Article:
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37 2.4 – Five open number theory questions necessary to construct an essential transverse destiny of Th 3 (N, S, ⊥ ). In fact, surprisingly, S and ⊥ do express properties of the exponents of the prime factors of integers. It turns out that two sets are the keys of our construction: X = {nN / ∃ kN (Supp(k) Supp(n) ∧ (k-1 ⊥ n) ∧ ( k+1 ⊥ n)} Y ={nN / ∃ kN (Supp(k) Supp(n) ∧ (k-1 ⊥ n) ∧ ( k+1 ⊥ n)} This construction depends on the intersections of { 2 n +1 / n N } and { 2 n -1 / n N } with X and Y This means an algorithm of decision through an essential transverse 3- destiny will need to solve some questions in number theory

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38 Prop 1. (Characterization of Y) Y is the set of natural integers having two distinct prime factors p and q such that Ord(p,q) (the order of the element q within the group (Z/pZ) * ) is even Prop 2. (Characterization of X∩(2N+1)). A positive odd integer belongs to X iff there is one of its prime divisors p, and two integers b and c with disjoint supports included in Supp(n) \ {p} such that v 2 (Ord(b,p) > v 2 (Ord(c,p) The work around these sets consists to find, for every form of n we discuss previously, a witness in X, or to prove there is no such integer a witness outside of Y, or to prove there is no such integer a witness in Y\X, or to prove there is no such integer. More precisely, on the 9 questions sufficient to achieve the 3- destiny, 5 remains open:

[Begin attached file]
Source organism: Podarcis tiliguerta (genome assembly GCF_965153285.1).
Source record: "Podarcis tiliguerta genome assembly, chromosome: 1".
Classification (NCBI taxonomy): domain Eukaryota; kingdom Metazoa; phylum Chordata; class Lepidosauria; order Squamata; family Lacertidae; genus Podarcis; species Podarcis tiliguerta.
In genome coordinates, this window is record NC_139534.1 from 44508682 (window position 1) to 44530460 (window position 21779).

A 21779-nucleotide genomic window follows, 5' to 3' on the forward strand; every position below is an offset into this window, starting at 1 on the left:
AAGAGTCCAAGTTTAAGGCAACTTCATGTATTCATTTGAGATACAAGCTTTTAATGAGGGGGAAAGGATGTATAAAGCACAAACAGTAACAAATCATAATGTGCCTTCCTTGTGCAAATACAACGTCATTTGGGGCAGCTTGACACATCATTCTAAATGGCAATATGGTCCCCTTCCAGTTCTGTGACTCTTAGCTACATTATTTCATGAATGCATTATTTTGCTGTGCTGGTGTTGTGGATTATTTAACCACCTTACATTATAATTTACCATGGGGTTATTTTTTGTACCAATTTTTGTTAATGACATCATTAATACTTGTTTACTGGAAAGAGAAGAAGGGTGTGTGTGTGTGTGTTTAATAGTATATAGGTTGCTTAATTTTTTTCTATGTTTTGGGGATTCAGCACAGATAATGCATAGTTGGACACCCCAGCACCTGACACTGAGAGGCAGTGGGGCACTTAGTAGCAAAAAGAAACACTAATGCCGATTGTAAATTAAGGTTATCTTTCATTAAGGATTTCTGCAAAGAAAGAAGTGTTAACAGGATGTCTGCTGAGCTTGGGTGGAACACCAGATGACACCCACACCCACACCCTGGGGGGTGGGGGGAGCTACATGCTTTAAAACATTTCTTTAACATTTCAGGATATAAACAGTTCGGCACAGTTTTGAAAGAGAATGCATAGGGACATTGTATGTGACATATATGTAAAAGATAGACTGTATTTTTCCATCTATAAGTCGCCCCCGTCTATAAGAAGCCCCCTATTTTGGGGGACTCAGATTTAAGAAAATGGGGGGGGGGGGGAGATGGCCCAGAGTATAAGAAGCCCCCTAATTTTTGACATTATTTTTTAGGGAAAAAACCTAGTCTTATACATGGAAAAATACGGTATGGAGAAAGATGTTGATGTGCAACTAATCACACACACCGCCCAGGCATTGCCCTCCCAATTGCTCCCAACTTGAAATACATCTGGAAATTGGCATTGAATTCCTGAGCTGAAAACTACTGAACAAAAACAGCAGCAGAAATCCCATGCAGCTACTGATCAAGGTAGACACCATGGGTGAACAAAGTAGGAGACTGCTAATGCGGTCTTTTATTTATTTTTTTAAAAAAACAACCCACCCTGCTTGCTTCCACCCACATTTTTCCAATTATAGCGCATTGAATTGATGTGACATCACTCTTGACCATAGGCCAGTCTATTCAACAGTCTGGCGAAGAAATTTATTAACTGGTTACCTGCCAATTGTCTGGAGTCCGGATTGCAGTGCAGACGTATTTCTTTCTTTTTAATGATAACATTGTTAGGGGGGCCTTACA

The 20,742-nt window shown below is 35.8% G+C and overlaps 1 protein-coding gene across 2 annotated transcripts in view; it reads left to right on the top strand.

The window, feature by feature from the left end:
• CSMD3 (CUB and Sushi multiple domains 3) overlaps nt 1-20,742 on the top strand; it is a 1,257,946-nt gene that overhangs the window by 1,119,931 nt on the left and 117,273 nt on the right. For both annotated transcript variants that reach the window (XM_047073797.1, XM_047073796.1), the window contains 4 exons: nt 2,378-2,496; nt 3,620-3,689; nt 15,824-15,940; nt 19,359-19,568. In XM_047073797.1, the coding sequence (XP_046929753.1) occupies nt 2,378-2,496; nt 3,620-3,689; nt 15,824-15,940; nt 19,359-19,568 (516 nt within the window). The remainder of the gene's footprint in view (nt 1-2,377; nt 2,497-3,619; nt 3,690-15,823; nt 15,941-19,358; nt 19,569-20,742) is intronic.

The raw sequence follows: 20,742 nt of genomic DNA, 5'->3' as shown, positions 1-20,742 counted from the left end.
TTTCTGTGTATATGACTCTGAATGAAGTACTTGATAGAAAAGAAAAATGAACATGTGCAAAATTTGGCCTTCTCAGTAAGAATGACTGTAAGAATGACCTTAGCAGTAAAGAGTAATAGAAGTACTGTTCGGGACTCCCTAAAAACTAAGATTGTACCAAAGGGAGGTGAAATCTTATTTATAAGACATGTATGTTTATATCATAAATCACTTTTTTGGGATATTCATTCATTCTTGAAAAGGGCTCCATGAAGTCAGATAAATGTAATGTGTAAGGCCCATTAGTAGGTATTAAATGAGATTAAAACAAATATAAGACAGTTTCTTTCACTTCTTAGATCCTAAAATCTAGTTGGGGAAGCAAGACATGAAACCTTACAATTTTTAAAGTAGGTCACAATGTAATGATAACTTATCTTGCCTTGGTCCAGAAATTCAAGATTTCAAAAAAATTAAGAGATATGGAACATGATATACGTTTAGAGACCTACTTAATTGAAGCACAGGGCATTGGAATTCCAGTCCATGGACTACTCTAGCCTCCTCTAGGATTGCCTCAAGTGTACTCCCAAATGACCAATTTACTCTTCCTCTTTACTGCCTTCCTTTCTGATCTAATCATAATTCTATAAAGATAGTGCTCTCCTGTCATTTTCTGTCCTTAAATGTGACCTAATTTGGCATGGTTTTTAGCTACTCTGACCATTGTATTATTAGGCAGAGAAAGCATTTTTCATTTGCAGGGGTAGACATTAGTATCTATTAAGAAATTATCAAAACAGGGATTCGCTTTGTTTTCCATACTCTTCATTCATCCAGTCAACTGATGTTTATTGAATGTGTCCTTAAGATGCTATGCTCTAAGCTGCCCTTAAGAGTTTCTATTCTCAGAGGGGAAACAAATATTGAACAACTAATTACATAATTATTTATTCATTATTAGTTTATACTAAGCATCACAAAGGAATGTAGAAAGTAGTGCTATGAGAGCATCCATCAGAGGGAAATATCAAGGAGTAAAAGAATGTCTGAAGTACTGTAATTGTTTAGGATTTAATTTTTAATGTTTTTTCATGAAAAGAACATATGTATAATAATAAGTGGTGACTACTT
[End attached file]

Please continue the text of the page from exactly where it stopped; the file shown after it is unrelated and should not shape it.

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39 Sketch of the proofs Finite groups theory Quadratic reciprocity law Aurifeuille’s decomposition of numbers of the form exp(2, ij2 α ) + 1. The construction of the essential 3-destiny of Th3(N, S, ⊥ ) depends on the answer (by yes or no) to nine questions

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40 1) Is there a = ( 2 n - 1) ∧ │Supp (a)│= 2 ∧ (a in Y) Answer :YES with a = 2 227 - 1 or a = 2 269 - 1 2) Is there a = ( 2 n - 1) ∧ │Supp (a)│= 2 ∧ (a in Y) Answer : YES with a = 2(2 269 - 1) 3) Is there a = ( 2 n - 1) ∧ │Supp (a)│ 3 ∧ (a in Y) OPEN 4) Is there a =( 2 n + 1 ∧ n even ∧ │Supp (a)│= 2 ∧ (a in Y) OPEN 5) = Is there a = ( 2 n + 1) ∧ n even ∧ │Supp (a)│ 3 ∧ (a in Y) OPEN

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41 6) = Is there a = ( 2 n - 1) ∧ n odd ∧ │Supp (a)│ 3 ∧ (a in Y\X) Answer: YES 2 25 -1 = 31.601.1801 7) = Is there a = ( 2 n - 1) ∧ n even ∧ │Supp (a)│ 3 ∧ (a in X) Answer : NO 8) = Is there a = ( 2 n + 1) ∧ n odd ∧ │Supp (a)│ 3 ∧ (a in X) Answer : OPEN 9) = Is there a = ( 2 n + 1) ∧ n even ∧ │Supp (a)│ 3 ∧ (a in Y\X) Answer : OPEN

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42 Conclusion. To – day, we know 67 trees of this 3-destiny (unpublished) which is made of at most 72 trees